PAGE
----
Thursday, January 24, 2013


A message in a bottle found 76 years after it was thrown into the sea has been reunited with the family of the man who wrote it.

The bottle was found on a beach in New Zealand by Geoff Flood in November 2012, but had been set adrift in 1936.
Inside was a note, dated March 17, which said: "At sea. Would the finder of this bottle kindly forward this note, where found, date, to undermentioned address."
Underneath the note was written the name: "H E Hillbrick, 72, Richmond Street, Leederville, Western Australia".
The message had been written on headed paper bearing the mark of the shipping company P&O and the ship's name SS Strathnaver.
Mr Flood had been out for a walk on Ninety Mile Beach at the top end of New Zealand's North Island when he made the discovery.
He told local media he was astonished and quickly decided to find out how the bottle had got there.
He said: "As I picked it up and started looking, I could see it was an old envelope with P&O on it and I thought this might be something special.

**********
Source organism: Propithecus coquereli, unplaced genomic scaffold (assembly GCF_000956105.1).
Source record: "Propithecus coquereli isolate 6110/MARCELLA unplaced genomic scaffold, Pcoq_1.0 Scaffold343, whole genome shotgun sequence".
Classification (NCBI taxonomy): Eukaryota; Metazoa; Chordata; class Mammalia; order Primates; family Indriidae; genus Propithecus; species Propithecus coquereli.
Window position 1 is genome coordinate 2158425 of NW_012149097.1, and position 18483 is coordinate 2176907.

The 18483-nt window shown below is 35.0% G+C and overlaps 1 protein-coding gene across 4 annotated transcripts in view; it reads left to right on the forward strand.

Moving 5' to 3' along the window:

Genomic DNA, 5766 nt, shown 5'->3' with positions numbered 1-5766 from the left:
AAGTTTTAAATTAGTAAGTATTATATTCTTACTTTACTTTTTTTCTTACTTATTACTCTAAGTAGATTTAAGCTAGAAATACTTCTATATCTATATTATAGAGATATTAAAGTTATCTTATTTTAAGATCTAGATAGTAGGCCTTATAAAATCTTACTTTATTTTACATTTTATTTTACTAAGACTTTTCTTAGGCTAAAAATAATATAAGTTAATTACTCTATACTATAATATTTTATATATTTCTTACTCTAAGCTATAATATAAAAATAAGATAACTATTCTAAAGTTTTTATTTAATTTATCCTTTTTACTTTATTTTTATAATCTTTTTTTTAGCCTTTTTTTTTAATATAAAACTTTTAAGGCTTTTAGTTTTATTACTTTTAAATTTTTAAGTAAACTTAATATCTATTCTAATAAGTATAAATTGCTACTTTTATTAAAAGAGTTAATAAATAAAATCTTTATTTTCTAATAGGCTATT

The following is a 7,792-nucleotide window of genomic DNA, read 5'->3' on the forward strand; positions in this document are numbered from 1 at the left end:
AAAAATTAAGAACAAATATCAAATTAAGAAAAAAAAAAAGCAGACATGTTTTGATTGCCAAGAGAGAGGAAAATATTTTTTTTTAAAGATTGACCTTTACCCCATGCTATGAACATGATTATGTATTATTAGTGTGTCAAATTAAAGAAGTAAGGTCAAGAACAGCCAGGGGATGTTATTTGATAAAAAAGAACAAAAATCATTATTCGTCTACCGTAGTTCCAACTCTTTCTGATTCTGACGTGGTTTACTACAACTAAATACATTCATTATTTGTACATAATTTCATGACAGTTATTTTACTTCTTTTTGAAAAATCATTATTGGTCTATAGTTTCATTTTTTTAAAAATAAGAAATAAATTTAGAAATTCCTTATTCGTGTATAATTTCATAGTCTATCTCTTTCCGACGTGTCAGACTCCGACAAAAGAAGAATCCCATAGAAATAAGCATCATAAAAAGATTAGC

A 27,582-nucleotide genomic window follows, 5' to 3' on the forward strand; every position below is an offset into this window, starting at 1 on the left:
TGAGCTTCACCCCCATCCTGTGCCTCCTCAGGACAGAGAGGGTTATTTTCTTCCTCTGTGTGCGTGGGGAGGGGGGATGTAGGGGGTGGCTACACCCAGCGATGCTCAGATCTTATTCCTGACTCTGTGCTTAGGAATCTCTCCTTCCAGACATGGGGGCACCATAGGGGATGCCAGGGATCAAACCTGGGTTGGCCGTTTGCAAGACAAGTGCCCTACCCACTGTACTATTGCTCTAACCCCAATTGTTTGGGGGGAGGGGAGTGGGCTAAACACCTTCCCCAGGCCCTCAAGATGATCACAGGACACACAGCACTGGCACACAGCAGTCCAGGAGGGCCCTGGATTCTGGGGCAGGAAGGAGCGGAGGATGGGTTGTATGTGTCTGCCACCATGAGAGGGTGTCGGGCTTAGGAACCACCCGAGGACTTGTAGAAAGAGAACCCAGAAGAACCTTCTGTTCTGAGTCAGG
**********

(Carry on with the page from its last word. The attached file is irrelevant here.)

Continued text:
"There was a bit of mad panic to carefully extract it. I carefully cut a couple of bits of wire and quietly wound it up with the bits of wire so we didn't damage it.
"[I thought] Who knows where it's been. How many times around the world, you just wouldn't know, would you?"
It took him a couple of months to find the sender, who turned out to be a man called Herbert Ernest Hillbrick.
Sadly, Mr Hillbrick had died in the 1940s, but further investigation led Mr Flood to Herbert's grandson Peter Hillbrick, who was living in Perth, Western Australia.
Peter Hillbrick, who was also amazed by the discovery, said: "For this one to be floating around in the ocean for 76 years and just all of a sudden pop up in New Zealand. Where has it been? What story is it going to tell?"
His only theory was that his grandfather had dropped it into the sea during a P&O cruise. His family still have photos that Herbert and his wife Ethel took on board the ship.
The SS Strathnaver was a British Royal Mail Ship that carried people between England and Australia, but which also travelled between ports Down Under at the time.
He said that because his grandfather had died so many years ago, he had never got to know him so was delighted another link had turned up.
"The only connection I have with Grandfather is now that bottle. That's about all. So, it's a fascinating story," he said.
Mr Hillbrick has decided to donate the bottle to a maritime museum in New Zealand.

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